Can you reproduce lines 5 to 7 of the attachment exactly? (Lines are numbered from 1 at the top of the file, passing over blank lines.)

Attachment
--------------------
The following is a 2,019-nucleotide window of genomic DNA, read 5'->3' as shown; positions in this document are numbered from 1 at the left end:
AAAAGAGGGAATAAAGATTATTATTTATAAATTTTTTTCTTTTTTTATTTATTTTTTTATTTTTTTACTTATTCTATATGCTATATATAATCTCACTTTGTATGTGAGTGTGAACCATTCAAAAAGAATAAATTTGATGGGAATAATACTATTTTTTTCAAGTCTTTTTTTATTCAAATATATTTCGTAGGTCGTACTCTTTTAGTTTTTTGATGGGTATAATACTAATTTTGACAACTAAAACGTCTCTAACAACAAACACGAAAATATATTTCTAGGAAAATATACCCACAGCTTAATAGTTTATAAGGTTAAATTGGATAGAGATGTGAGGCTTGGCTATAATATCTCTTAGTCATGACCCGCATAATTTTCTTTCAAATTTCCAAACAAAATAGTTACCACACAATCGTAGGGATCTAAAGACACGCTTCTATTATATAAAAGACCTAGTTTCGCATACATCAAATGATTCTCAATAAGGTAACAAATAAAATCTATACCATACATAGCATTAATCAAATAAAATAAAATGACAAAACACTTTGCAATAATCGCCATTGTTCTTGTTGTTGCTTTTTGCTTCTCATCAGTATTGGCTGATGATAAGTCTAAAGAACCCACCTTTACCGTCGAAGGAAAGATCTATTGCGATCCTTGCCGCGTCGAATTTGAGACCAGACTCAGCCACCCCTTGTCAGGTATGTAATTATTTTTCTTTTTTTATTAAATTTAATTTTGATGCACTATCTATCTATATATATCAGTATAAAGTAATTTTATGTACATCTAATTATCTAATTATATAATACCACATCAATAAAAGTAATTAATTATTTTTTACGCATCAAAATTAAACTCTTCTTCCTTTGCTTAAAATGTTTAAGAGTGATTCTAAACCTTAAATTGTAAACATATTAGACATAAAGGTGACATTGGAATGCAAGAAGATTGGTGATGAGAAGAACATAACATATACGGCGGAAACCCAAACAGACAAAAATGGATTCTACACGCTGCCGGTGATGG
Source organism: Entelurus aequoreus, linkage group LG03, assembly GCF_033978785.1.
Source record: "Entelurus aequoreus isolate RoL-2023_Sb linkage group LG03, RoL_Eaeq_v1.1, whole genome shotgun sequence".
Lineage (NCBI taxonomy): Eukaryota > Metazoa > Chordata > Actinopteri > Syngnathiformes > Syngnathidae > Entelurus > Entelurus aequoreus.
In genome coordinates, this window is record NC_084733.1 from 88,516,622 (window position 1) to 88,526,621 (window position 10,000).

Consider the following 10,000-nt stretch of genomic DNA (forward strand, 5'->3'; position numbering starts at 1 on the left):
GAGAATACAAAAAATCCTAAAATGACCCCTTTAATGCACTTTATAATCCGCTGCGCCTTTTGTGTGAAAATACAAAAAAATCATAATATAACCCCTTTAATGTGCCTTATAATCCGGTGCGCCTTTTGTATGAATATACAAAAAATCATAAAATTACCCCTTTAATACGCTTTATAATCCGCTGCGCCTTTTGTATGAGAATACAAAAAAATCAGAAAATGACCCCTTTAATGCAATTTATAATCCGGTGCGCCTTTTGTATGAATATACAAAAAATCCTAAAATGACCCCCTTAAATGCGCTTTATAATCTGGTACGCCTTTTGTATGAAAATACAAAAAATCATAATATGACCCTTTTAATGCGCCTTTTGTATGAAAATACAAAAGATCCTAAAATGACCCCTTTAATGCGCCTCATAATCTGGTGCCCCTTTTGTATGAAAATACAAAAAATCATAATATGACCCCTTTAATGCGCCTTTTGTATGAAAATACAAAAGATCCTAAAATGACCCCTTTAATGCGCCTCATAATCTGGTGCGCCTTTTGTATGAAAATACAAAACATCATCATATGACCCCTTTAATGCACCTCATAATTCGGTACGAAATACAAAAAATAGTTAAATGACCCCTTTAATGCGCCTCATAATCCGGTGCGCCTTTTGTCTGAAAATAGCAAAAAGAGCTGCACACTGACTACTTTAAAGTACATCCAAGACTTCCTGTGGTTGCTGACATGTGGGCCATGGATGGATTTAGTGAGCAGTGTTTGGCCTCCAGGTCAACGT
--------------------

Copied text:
Lineage (NCBI taxonomy): Eukaryota > Metazoa > Chordata > Actinopteri > Syngnathiformes > Syngnathidae > Entelurus > Entelurus aequoreus.
In genome coordinates, this window is record NC_084733.1 from 88,516,622 (window position 1) to 88,526,621 (window position 10,000).

Consider the following 10,000-nt stretch of genomic DNA (forward strand, 5'->3'; position numbering starts at 1 on the left):